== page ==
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In Defence of Mrs Bennet

Mrs Bennet and Elizabeth Bennet in the Jane Austen News
A Defence of Mrs Bennet, written by Jean Main-Reade
Mrs Bennet and Elizabeth Bennet in the Jane Austen NewsIn Pride and Prejudice, and in every stage, screen and fanfic adaptation, Mrs Bennet is a comic character.  She was made to be mocked, first by her husband and then by millions of readers.  Indeed, we see an empty-headed, uneducated woman.  “The business of her life was to get her daughters married.  It’s solace was visiting and news’. Look at the first half of that in isolation.  In working to get husbands for her daughters, I contend that Mrs Bennet was a caring, conscientious mother.

 

The Longbourn property was entailed, and in default of heirs male would revert to Mr Collins.  Mrs Bennet was not clever enough to understand the workings of an entail, but she certainly understood what would be her daughters’ fate if their father died before they had acquired husbands to support them.

 

Jane Austen’s novels drive this point home. In Sense and Sensibility,  the Dashwood family were forced into reduced circumstances by Mr Dashwood’s death.  In Emma, Mrs and Miss Bates would have starved but for the generosity of their neighbours.  In Mansfield Park, Mrs Price did marry, but her poor choice of husband meant that she, and her children, had to live in poverty.

 

When Charlotte Lucas announced her engagement, Elizabeth was horrified and did not withhold her disapproval.  I feel this was unfair.  Charlotte was ‘around twenty-seven’, and plain.  Elizabeth was twenty, and pretty.  Charlotte had faced the possibility of being dependent on her brothers in the future.  Her single state delayed her sisters’ coming out.  The younger Bennet girls were not affected in this way as Mrs Bennet defied convention and brought all her daughters out early.  When we realise that Charlotte preferred life with Mr Collins to spinsterhood, I think that illustrates what Cecily Hamilton spoke of as ‘the fate of every woman not born an heiress’.

 

We should give Mrs Bennet her due.  Was she not more on the side of the angels than her husband?  When faced with the possibility of pre-deceasing his wife all he said was “My dear…let us hope for better things.  Let us flatter ourselves that I may be the survivor”.  To put it another way “I’m all right, Jack”.
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About the author:

Jean lives in Truro and, in between writing articles for the local press and volunteering as a presenter on the community and hospital radio, she is working on an exciting writing project about the life of former resident of Falmouth who lived in the 1800s.

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Mrs Bennet’s Round Robin, by Viv Cavallo

P&P-Mrs_Bennet_et_Philips

To all our dear neighbours in Hertfordshire...

What a wonderful year the Bennet family has enjoyed with three of my girls successfully married!

My darling Lydia, youngest of my five daughters is blissfully happy with her ‘dear Wickham’ as she calls him.  Just think of it – only sixteen years old, yet she was the first of my daughters to find a husband!   And such a man; he’s a dashing figure, always so courteous, so charming with a smile and compliment at the ready.  I remember when I admired a redcoat myself; indeed I still do at heart.  Lydia is such a lucky girl.

The next delightful news came when Jane, my eldest, was married to Mr Bingley.  I always said her beauty would be her fortune.  So when I heard that Netherfield Park was to be taken by a young gentleman of large property, I knew it would be an ideal opportunity for one of my girls.  I can reveal that it was a lucky idea of mine that brought Jane and dear Charles together!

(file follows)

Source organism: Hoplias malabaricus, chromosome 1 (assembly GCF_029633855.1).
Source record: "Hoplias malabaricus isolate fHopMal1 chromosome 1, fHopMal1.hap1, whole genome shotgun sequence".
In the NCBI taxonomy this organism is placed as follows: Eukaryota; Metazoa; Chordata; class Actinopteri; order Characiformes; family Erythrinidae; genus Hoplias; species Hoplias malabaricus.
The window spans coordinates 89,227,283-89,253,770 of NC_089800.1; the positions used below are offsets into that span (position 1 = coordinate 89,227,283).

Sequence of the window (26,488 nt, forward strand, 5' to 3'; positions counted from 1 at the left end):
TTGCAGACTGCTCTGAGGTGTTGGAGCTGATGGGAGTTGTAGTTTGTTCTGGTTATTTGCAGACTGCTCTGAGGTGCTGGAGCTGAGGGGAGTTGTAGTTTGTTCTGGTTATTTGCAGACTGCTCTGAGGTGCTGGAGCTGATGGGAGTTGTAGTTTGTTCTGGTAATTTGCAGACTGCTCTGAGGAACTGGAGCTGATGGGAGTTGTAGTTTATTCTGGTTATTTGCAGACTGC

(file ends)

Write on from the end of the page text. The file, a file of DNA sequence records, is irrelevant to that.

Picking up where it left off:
When Bingley’s sisters invited her over for tea I insisted that she went on horseback rather than take the carriage, for I thought it likely to rain.  Then a bad cold kept her at Netherfield for some days, just as I had planned, and that was when they fell in love!   Mr Bingley is the most handsome young man ever seen, and worth at the least four or five thousand pounds a year!

Yet even more good fortune has come to the Bennet family.  Lord bless me, just to think of it, my sweetest Lizzy is now wife to Mr Fitzwilliam Darcy of Pemberley in Derbyshire! How rich she is, such jewels, dresses and carriages and he is so charming and handsome, with TEN thousand a year!

Mary is not married yet, though that is a lucky thing for me for she is a great help with running the household.  No one cares how I suffer with my nerves; such gaspings and palpitations, such hammering pains in my head!  The responsibility is all mine for their father is nowhere to be seen; he is either deep in his books in the library or away visiting one of the family.  So if it wasn’t for dear Mary I would be quite alone, apart from Hill and the other servants.

My Kitty is growing into an elegant young woman, and I believe this is since she has spent so much time visiting her elder sisters at Netherfield and Pemberley.  Of course she is not as beautiful as Jane nor as lively as Lydia, but I have very strong expectations of seeing her well married.  At Pemberley especially, she will come into contact with many a wealthy single man.

Mr Bennet often pays visits to Pemberley and indeed, I expect to be staying for a few weeks with the family next year.  The reason for this is the happiest piece of news: Lizzy is with child, yes!  I hear that Mr Darcy is delighted and that he hopes for a son to inherit the estate in due course.  I expect my Jane will follow suit before too long and of course my darling Lydia is bound to want a large family. Then I can look forward to many granddaughters and future marriages to arrange!

Viv Cavallo is a retired secondary and sixth form English teacher of twenty years.  She holds a BA and an MA in English Literature.